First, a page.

An international team of researchers has used infinitely short light pulses to observe ultrafast changes in the electron-level properties of superconductors, setting a new standard for temporal resolution in the field.
Researchers have developed mid-infrared frequency combs, working in the mid-infrared molecular fingerprinting region of the electromagnetic spectrum. In this wavelength region, many molecules have specific absorption bands that can be used in spectroscopy to determine the presence and concentration of these molecules in samples.
Scientists are developing new nanomaterials and technologies that include high-throughput methods for producing nucleating protein crystals that are pivotal to the structural determination of biological molecules at atomic resolution. These underpin rational drug design, the understanding of biochemical mechanisms and other biotechnological applications.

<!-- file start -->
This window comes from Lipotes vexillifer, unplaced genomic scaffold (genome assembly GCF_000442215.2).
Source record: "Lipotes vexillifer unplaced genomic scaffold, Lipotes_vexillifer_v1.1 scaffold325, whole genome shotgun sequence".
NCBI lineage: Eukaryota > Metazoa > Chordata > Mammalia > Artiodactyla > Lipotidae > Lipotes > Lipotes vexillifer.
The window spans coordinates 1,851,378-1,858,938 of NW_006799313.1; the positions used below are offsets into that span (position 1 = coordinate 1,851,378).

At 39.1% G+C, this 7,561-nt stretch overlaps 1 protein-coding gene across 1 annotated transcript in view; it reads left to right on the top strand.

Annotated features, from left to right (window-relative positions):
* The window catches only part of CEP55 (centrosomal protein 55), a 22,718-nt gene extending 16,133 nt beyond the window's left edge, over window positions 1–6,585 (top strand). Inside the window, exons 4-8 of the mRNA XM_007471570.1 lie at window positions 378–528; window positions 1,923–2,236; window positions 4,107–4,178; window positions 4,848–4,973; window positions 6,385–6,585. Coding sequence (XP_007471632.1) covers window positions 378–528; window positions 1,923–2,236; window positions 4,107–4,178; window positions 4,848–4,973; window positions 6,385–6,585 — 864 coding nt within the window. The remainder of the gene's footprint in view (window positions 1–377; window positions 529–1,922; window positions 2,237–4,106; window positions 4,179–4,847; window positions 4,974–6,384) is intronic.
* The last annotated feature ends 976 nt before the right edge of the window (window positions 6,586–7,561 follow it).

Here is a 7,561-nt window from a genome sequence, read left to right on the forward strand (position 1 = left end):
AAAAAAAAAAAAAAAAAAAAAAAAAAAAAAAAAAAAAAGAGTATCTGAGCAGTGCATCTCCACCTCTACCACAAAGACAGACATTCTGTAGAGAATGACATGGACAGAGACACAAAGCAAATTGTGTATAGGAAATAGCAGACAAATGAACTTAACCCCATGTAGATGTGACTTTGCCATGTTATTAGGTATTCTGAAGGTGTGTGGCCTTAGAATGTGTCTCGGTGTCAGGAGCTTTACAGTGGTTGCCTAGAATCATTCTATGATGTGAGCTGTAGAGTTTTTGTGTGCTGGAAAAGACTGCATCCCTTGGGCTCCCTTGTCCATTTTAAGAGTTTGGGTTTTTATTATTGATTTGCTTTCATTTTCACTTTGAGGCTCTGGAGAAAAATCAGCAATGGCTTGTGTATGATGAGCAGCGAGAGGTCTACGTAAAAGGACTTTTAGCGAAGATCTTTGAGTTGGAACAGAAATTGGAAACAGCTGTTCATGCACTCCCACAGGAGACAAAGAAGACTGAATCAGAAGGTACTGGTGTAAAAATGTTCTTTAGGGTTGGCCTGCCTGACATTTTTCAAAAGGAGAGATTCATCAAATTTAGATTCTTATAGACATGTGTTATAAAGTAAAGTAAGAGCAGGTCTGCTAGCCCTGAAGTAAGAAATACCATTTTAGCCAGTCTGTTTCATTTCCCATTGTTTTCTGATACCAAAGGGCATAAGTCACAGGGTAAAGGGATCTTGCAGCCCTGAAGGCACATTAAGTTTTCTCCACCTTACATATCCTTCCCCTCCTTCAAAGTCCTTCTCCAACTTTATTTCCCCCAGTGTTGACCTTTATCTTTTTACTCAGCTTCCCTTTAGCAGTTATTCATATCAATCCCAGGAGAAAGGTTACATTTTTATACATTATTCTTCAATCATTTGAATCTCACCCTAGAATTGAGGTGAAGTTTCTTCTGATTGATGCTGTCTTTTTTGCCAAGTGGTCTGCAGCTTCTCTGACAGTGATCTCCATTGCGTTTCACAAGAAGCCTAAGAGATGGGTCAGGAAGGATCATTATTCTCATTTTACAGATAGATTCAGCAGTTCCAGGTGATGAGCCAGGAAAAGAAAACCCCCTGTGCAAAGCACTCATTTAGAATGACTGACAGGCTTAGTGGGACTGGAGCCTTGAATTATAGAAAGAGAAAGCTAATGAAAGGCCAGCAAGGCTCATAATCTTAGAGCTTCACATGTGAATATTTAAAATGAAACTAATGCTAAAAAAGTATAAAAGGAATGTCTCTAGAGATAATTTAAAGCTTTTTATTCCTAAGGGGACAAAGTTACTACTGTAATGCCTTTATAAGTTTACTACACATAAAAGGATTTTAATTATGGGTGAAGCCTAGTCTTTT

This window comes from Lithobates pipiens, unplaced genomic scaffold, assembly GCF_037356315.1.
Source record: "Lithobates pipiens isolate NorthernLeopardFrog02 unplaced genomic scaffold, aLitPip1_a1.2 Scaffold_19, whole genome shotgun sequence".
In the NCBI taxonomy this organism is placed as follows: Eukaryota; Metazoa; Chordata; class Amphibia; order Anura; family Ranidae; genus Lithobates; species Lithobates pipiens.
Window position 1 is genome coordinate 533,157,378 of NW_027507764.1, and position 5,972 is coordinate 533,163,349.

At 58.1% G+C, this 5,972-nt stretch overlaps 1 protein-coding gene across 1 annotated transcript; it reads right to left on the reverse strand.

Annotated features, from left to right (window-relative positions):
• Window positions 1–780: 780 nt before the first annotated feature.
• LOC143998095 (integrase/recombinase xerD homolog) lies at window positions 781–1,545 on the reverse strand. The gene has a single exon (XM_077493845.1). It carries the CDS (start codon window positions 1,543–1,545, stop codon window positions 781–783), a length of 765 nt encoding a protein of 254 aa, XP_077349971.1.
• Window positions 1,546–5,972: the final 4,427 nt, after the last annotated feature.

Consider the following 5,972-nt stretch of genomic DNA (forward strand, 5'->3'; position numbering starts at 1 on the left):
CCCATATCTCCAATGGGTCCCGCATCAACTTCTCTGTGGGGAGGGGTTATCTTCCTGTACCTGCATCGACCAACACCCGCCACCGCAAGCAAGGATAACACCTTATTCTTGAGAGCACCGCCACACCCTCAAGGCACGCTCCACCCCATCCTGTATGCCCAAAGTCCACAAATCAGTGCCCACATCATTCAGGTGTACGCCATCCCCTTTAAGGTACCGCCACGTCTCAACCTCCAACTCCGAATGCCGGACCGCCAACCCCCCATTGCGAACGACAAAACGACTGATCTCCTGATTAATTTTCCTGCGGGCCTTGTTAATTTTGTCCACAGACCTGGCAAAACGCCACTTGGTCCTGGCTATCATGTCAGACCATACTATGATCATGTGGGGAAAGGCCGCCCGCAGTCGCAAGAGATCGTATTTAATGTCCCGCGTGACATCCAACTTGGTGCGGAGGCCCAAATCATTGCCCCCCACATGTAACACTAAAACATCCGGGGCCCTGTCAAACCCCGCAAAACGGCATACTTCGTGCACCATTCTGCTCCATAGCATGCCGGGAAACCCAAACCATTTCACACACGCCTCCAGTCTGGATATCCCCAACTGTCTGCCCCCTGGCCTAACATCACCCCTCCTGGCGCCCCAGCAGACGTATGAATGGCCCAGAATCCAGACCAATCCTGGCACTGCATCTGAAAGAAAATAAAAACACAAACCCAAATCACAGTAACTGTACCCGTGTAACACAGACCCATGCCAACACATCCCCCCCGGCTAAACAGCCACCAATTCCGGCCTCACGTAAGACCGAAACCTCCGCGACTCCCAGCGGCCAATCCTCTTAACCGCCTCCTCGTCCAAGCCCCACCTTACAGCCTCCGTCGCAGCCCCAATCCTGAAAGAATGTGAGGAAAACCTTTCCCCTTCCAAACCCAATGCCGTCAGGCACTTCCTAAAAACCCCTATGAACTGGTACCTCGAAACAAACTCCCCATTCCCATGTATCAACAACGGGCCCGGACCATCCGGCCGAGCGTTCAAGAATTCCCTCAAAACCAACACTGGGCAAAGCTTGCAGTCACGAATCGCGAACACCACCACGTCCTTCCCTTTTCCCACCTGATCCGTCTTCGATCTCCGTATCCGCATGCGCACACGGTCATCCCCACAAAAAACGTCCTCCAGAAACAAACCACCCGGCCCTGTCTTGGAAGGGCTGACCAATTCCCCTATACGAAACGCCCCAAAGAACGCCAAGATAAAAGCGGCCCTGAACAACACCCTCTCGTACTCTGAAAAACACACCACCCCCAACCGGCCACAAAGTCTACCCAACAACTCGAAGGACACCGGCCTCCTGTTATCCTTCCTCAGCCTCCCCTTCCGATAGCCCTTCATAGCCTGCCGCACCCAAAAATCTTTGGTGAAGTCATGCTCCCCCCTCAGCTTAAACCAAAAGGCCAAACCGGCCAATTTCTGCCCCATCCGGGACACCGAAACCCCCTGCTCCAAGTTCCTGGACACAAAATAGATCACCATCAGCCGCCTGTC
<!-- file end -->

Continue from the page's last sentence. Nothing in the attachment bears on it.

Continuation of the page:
Physicists have developed a criterion with which scientists can seek suitable substrate materials for graphene in a targeted way. Interactions with the substrate material often lead to a loss of the amazing properties that characterize this special form of carbon.
Researchers have developed a novel electrode to make low-cost, lightweight supercapacitors with superior performance, a development that could mean faster charging time and longer battery life in electric vehicles and portable electronics.
Researchers in South Korea have, for the first time, developed a simple technique to produce a two-dimensional nitrogen-containing crystal that has the capacity to be a potential rival to graphene and silicon as semi-conductor materials.
A combination of semiconductor catalysts, optimum catalyst shape, gold-copper co-catalyst alloy nanoparticles and hydrous hydrazine reducing agent enables an increase of hydrocarbon generation from CO2 by a factor of ten.